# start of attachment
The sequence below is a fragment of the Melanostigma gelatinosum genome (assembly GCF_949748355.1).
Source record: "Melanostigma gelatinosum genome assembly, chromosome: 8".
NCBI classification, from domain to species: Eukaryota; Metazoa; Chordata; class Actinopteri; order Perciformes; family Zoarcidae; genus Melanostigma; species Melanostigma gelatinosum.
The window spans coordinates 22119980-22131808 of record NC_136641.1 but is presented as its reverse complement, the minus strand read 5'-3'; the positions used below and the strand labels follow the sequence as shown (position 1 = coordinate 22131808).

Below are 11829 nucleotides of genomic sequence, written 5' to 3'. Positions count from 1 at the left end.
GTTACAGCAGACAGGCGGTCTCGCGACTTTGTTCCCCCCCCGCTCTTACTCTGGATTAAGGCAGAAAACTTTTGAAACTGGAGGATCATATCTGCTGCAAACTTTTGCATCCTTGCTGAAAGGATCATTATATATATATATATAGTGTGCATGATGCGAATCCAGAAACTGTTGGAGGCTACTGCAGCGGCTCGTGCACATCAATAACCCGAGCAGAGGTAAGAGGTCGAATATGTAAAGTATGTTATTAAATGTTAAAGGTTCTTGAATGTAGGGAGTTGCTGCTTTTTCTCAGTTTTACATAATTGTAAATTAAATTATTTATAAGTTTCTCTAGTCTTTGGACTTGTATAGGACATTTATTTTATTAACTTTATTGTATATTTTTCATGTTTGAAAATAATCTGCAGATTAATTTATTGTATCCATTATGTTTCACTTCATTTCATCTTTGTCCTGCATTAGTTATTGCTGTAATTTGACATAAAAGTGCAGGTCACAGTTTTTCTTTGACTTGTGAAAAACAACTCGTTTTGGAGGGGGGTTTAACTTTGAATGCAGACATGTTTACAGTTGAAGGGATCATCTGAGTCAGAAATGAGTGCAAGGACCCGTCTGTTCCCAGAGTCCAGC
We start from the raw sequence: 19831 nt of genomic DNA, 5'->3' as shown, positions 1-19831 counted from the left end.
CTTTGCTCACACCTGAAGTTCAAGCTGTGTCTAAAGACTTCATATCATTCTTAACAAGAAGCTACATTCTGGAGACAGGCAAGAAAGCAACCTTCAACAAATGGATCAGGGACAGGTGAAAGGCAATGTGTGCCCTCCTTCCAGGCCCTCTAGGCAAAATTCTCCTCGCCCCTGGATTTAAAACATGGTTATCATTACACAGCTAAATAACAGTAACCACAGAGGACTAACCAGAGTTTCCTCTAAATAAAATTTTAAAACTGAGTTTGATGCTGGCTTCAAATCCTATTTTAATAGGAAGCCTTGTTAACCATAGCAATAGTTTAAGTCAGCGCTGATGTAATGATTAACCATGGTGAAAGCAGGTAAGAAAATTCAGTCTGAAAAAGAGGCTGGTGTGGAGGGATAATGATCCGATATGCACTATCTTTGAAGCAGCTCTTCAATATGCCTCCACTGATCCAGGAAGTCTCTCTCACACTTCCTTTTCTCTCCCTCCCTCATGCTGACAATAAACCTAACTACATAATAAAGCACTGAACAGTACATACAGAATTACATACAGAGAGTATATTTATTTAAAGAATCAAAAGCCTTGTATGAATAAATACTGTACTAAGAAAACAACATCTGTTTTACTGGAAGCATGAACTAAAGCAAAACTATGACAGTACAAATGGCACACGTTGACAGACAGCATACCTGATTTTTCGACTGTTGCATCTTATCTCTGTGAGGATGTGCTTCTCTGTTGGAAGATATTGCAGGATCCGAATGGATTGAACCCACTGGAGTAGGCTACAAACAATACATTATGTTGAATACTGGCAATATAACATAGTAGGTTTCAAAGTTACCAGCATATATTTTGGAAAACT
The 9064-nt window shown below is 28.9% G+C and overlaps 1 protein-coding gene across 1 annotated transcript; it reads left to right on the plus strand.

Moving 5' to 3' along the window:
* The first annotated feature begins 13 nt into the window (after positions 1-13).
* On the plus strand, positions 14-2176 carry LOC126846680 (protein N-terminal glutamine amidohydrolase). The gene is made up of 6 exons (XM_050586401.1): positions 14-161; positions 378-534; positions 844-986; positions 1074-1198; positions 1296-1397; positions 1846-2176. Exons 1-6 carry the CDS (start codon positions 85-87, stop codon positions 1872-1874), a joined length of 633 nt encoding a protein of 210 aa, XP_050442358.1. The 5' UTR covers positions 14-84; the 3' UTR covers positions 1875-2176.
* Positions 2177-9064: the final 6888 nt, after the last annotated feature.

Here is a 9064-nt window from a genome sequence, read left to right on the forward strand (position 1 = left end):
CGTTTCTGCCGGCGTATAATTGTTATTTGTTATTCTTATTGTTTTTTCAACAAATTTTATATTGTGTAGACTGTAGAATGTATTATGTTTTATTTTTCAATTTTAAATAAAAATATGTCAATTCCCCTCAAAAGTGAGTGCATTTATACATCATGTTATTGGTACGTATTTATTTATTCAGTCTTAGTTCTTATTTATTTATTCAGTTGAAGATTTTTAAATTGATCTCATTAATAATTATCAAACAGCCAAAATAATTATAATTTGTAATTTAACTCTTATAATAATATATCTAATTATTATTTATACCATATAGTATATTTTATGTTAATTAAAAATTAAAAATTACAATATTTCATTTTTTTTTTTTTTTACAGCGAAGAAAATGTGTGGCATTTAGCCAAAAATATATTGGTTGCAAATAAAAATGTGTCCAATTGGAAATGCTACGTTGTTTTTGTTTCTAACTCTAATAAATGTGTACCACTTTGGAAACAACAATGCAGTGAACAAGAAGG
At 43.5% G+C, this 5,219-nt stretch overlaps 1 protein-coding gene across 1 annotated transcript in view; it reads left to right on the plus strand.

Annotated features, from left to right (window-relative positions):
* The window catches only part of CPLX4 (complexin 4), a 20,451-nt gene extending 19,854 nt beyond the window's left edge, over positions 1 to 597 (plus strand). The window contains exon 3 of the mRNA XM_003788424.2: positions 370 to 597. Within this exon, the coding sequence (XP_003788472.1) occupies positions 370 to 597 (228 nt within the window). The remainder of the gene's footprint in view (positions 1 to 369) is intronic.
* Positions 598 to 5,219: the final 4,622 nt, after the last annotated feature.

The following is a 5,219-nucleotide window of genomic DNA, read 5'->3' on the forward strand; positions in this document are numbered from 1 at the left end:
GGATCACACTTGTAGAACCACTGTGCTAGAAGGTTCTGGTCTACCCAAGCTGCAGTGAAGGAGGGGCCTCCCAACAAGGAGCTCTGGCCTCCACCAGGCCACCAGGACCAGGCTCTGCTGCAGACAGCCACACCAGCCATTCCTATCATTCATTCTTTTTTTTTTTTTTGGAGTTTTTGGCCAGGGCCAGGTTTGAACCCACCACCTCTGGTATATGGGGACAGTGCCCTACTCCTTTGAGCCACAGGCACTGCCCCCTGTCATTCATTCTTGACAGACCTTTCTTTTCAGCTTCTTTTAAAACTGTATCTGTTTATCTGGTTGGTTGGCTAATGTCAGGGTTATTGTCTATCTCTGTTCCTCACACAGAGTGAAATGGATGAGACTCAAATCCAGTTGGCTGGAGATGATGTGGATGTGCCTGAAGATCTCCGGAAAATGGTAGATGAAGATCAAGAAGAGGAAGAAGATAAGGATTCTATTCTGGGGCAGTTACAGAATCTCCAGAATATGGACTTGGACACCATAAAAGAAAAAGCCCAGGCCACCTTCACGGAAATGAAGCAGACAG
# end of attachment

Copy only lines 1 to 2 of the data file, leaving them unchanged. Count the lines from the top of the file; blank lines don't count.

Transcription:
The sequence below is a fragment of the Melanostigma gelatinosum genome (assembly GCF_949748355.1).
Source record: "Melanostigma gelatinosum genome assembly, chromosome: 8".